Quirk is a financial literacy app launched this month, targeting the financial literacy of GenZ. To date, users can link accounts and learn about tracking expenditure and managing finances. Tips about basic economic concepts and actionable insights are available to users to help improve their understanding. Gamification is used extensively, encouraging users to work through the subject matter. 

“Literacy and education are the bare bones; it’s like the spine. Before we get into product features, let them buy stocks, or engage in crypto-related products, we want to have done the legwork, teaching them about everything. A big part that is lacking is the knowledge to action gap.”

Aside from in-app information, they have made a significant push in their social media strategy. Melachrinos explained that they had gained a lot of engagement through TikTok and Instagram. “Part of the experience follows outside the app as well. We put so much content out there.” 

Tailoring experience to match user personality

A significant selling point of the app is in the onboarding process. To access Quirk, users fill out a personality test. Information, language, and suggested actions are then tailored to the user based on the result. 

The idea for the personality test came from a Cambridge University study that found that happiness is closely linked to spending in accordance with personality type. The Quirk creators worked closely with the scientist involved in the study to develop the test. 

“It’s psychometrically valid and uses well-established measures, like the big five, which is quite common for 16 personalities, a Myers Briggs type thing, but we also combine it with some more money-related questionnaires that exist,” said Melachrinos.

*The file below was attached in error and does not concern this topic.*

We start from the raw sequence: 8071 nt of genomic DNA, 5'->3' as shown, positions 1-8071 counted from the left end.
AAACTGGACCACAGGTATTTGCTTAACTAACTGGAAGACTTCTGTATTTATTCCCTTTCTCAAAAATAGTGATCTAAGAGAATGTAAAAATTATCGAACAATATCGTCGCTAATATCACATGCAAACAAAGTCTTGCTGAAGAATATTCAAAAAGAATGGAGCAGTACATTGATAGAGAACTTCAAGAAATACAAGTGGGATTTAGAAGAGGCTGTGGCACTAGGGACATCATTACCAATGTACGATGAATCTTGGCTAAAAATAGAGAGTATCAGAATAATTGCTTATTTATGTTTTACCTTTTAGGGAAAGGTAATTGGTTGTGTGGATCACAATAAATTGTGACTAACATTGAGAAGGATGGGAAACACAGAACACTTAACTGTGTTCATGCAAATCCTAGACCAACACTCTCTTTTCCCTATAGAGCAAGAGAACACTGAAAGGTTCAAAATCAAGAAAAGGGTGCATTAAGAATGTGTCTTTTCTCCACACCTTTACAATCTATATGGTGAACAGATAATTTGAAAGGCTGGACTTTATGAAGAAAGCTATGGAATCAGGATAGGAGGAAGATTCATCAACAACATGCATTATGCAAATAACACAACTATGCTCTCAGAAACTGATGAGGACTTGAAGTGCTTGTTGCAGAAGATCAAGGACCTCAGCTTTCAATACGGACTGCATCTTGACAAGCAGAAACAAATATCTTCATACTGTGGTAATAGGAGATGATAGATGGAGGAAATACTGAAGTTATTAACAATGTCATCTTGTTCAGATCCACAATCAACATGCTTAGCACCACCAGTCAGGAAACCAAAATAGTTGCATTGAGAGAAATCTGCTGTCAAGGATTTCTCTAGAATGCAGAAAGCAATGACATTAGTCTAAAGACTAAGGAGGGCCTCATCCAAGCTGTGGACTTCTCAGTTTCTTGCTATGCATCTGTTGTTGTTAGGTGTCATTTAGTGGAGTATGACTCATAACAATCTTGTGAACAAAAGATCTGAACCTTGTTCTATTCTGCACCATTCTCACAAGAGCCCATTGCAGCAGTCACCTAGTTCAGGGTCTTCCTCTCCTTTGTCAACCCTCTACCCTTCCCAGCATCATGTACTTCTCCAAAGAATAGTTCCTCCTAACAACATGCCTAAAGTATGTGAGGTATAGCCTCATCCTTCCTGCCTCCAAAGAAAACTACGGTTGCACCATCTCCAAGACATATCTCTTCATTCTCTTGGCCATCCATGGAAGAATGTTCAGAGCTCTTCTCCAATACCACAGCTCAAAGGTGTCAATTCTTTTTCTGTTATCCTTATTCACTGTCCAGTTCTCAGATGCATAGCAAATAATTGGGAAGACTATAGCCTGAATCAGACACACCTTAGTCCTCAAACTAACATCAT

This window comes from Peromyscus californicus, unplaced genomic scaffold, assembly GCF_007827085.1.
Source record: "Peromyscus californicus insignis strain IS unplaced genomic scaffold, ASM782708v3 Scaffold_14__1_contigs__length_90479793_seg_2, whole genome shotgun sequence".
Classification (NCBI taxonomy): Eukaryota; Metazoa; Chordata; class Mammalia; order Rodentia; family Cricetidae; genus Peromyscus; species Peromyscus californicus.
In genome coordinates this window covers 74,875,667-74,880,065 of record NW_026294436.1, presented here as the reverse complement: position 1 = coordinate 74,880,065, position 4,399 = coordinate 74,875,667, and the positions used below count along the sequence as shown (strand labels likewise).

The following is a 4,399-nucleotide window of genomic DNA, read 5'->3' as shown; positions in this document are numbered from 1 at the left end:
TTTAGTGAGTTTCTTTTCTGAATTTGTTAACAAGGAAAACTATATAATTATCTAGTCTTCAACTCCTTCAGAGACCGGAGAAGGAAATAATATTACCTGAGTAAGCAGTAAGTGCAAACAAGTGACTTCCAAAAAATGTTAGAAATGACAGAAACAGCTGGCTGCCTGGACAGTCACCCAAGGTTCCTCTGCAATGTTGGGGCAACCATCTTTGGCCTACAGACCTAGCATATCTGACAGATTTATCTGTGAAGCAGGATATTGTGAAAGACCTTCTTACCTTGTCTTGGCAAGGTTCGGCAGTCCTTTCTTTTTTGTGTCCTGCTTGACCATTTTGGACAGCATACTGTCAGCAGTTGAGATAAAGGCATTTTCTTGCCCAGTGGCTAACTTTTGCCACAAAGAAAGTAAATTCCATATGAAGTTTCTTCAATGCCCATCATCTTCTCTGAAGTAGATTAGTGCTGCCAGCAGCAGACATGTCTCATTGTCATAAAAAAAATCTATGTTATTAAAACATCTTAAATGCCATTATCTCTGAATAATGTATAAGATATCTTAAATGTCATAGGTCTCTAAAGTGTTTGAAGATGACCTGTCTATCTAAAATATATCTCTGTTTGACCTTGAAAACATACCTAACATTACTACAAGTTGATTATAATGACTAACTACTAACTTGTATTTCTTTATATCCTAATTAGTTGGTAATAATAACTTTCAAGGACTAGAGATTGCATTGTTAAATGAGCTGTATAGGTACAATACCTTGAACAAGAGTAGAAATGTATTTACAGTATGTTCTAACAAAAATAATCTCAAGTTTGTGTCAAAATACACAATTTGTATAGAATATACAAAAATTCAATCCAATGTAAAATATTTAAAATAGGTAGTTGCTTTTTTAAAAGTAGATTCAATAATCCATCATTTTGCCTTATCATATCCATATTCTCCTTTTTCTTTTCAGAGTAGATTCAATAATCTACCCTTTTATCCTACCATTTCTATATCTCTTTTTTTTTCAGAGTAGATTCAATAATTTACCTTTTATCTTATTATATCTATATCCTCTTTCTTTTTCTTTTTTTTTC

“What we saw, in essence, was that it was a great engagement tool. It’s also a great way to start the conversation around money because there is a lot of anxiety. People sometimes struggle to engage with it. This was a softer, fun way of getting into the money conversation.”

“How risk averse someone is to maybe how impulsive they are, has a big influence on their finances. At the end of the day, money is very linked to lifestyle and personal decisions. It’s not this, strictly financial, mathematical relationship that we have with it, from how we spend it to how we invest.”

image of the personality types from the quirk test
The personality types feature “The Big 5” personality types

New approaches to wealth creation may be on the horizon.

Based on the trends he has seen, Melachrinos believes we are entering a new era of wealth creation with GenZ. With exposure to investment options, and a need to turn to alternative income streams in the face of the increased cost of living, GenZ is likely to approach finances differently than generations before. This makes basic financial literacy critical to avoid bad decisions. 

With this in mind, Quirk addresses the essential elements of financial education, attempting to create a firm foundation for users to create wealth. Their humanist approach, focusing on the user’s personality, aims to maximize engagement, despite the distractions of screaming social media headlines announcing the latest NFT millionaire.

“This generation will find other ways of wealth building, reaching financial independence, and retiring. A lot of that involves creating side businesses and finding alternate income streams.”

“Depending on the personality type, how you frame a saving goal, for example, for someone extroverted versus someone who is not, changes. It affects their engagement, how much they save, and spending patterns.”


  • Isabelle Castro Margaroli

    Isabelle is a journalist for Fintech Nexus News and leads the Fintech Coffee Break podcast.

    Isabelle's interest in fintech comes from a yearning to understand society's rapid digitalization and its potential, a topic she has often addressed during her academic pursuits and journalistic career.